Springville Museum of Art

11:29 PM



Holding OnLetting Go: Melissa Burton Coray (Kimball)
 “Melissa Coray, [was] the 18-year-old bride of Sergeant William Coray. Melissa was one of four women who marched to San Diego with the [Mormon] battalion. Her odyssey continued as she and William migrated to Monterey, California, after William’s discharge, where she gave birth to a son, William Jr (1847.) William Jr. died within a few months after his birth and was buried in Monterey. The couple then went to San Francisco and eventually on to the Salt Lake Valley, traveling more then 4,000 miles in all. When they arrived in Salt Lake City, Melissa was expecting their second child. William was ill with tuberculosis he had contracted in California but hoped to live long enough to see their child born. Happily, he did. Baby Melissa was born on February 6, 1849, about one month before William’s death.” (Lance B. Wickman, “From Iowa to Immortality: A Tribute to the Mormon Battalion,” Ensign, Jul 2007, 22.)                                                                                                                                                This painting depicts Melissa—a pioneer mother, clinging to her child—fully embracing and holding on to life, holding on to her faith, her hope, her joys . . . her own life and the things that shape it, but most importantly, also holding the tender new life that she gives constant care and love to. To take on the journey of the pioneer trail—through the vast, unknown wilderness—required thousands of pioneers to leave their homes, their businesses, their farms, their lifestyle, and, in some cases, their beloved family members or friends, lettinggo of almost everything while holding on to faith. They took the challenge by wagon, ship, handcart, and some, like Melissa, even by foot alone. To be a pioneer mother, especially one that marched with the battalion, was to be fervent! Holding on to what matters most, and letting go of the frivolities in life. The First Presidency of The Church of Jesus Christ of Latter-day Saints has said, “Motherhood is near to divinity. It is the highest, holiest service to be assumed by mankind. It places her who honors its holy calling and service next to the angels.” The sacrifices a pioneer mother made are truly incomparable. What an example to us all!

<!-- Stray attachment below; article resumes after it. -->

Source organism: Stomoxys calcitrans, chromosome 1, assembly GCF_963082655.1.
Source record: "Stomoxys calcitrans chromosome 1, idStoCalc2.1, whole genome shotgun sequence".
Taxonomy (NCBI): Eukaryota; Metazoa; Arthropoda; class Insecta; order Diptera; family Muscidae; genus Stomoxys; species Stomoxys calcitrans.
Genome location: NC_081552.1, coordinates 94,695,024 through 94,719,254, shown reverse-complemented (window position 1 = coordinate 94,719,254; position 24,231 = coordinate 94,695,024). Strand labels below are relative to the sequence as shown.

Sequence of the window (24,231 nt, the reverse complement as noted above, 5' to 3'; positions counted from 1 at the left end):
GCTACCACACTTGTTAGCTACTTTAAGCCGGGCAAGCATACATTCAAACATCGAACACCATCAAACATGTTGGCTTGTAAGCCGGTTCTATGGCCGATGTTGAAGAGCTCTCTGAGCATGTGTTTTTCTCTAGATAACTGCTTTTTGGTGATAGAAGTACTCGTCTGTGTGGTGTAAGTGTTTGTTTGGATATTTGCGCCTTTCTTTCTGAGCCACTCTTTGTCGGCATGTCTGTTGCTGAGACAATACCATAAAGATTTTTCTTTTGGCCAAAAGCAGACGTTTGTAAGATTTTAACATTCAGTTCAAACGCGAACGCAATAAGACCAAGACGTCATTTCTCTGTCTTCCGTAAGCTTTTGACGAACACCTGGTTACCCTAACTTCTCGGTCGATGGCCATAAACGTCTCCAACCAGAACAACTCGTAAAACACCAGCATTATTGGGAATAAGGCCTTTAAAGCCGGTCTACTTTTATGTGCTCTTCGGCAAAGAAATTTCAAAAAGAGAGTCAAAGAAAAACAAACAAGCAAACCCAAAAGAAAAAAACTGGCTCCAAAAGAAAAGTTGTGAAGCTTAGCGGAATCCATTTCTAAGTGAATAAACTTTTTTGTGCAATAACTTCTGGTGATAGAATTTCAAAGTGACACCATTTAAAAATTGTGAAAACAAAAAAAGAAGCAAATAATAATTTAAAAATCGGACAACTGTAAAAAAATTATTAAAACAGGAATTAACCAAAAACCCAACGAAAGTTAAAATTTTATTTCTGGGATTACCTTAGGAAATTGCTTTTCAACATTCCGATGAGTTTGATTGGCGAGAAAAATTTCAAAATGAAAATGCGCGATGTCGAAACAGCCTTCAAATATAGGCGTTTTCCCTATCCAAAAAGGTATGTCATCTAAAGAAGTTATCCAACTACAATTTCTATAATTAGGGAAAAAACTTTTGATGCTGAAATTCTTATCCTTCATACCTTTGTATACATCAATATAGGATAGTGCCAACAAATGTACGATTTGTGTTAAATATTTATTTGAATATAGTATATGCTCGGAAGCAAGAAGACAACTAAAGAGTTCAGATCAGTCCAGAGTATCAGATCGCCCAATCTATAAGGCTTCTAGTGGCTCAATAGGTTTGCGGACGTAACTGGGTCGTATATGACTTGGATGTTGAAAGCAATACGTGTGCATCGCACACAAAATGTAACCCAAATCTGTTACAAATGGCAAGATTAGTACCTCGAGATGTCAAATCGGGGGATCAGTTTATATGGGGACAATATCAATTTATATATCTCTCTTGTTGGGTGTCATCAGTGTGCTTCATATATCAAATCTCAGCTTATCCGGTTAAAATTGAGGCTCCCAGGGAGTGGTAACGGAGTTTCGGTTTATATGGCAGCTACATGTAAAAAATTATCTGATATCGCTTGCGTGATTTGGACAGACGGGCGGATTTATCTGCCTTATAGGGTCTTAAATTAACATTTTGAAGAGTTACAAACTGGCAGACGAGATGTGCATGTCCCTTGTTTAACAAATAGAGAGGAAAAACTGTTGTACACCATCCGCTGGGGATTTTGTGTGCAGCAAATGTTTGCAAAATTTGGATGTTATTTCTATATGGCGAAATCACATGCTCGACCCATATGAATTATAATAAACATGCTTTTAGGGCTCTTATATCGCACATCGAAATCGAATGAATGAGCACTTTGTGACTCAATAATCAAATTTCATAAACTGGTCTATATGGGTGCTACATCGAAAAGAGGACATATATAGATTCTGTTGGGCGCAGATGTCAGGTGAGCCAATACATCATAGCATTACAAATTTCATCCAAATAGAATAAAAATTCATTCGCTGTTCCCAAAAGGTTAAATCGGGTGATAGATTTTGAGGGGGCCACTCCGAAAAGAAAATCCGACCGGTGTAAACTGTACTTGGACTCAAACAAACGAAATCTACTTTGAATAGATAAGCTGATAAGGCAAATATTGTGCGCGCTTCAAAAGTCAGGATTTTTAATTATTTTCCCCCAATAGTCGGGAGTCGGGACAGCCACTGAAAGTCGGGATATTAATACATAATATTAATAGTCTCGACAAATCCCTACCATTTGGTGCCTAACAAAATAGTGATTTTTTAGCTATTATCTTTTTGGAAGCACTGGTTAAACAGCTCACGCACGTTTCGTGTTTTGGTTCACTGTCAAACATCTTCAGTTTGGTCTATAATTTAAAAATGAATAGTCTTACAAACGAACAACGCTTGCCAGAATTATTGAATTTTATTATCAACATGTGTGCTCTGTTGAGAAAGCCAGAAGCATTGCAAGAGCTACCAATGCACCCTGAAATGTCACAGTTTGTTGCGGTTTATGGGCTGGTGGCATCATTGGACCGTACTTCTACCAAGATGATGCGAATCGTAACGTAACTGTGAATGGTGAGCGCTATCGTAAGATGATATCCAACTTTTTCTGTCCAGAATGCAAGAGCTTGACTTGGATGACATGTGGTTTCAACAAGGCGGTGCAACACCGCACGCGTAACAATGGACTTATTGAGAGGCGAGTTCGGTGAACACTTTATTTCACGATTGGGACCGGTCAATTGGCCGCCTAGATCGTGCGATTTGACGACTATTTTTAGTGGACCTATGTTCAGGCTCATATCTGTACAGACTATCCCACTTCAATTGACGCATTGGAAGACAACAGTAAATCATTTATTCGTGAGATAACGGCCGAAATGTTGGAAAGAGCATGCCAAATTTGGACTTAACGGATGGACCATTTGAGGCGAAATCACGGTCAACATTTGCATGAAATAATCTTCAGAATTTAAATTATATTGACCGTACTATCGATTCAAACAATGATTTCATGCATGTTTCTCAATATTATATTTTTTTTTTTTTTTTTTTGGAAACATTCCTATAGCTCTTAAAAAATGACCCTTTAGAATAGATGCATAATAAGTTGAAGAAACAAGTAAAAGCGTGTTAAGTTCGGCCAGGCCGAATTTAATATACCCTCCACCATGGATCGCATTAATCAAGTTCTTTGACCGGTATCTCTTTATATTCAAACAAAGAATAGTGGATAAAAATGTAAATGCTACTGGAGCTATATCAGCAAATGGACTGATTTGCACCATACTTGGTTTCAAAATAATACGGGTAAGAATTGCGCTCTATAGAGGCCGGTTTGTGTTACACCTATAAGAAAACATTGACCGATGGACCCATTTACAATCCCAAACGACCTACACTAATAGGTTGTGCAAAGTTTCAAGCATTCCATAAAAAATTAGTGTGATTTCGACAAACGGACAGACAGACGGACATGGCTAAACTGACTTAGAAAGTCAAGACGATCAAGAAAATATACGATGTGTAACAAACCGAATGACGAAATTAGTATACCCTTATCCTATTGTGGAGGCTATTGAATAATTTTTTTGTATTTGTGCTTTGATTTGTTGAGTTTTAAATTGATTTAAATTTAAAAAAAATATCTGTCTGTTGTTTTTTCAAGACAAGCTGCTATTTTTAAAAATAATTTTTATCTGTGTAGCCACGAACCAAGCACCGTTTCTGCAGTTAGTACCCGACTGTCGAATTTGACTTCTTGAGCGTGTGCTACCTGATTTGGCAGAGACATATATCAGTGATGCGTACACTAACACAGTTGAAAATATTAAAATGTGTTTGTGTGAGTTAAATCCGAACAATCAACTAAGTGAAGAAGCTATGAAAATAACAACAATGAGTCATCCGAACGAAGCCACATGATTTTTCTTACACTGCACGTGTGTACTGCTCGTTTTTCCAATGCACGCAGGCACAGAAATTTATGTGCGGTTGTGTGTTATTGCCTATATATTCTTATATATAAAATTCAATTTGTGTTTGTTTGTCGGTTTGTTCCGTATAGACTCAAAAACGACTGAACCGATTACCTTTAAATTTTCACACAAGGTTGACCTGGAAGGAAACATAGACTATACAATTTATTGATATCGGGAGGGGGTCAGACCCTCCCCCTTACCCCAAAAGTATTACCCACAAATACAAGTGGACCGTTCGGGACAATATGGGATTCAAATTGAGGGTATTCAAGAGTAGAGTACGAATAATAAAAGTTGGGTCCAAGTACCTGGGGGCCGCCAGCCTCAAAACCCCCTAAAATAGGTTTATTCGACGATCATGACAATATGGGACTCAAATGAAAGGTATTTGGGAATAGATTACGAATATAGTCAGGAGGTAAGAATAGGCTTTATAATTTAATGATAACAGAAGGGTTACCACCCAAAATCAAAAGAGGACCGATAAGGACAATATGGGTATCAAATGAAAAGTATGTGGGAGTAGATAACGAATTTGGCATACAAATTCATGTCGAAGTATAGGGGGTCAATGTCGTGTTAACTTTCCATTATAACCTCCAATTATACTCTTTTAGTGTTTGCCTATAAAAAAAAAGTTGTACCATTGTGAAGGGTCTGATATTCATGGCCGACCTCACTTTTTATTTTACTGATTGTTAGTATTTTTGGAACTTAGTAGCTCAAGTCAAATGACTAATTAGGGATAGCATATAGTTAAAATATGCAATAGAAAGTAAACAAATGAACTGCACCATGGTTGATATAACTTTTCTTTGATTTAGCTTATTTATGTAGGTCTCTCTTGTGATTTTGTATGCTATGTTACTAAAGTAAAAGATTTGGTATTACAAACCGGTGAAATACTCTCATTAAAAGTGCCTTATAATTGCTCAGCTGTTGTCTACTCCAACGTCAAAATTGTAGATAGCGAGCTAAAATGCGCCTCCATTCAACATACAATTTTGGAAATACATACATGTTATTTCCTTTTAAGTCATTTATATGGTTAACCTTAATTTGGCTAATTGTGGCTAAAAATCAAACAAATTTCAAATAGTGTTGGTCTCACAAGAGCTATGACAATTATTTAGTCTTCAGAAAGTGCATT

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1 Comments

  1. I love the painting and both stories about it - the story of the painting, as well as the decision to take it to Springville! BTW, your mom and I are cousins. Your Grandma Bangerter (my Aunt Connie) loves to brag about you - with just cause.

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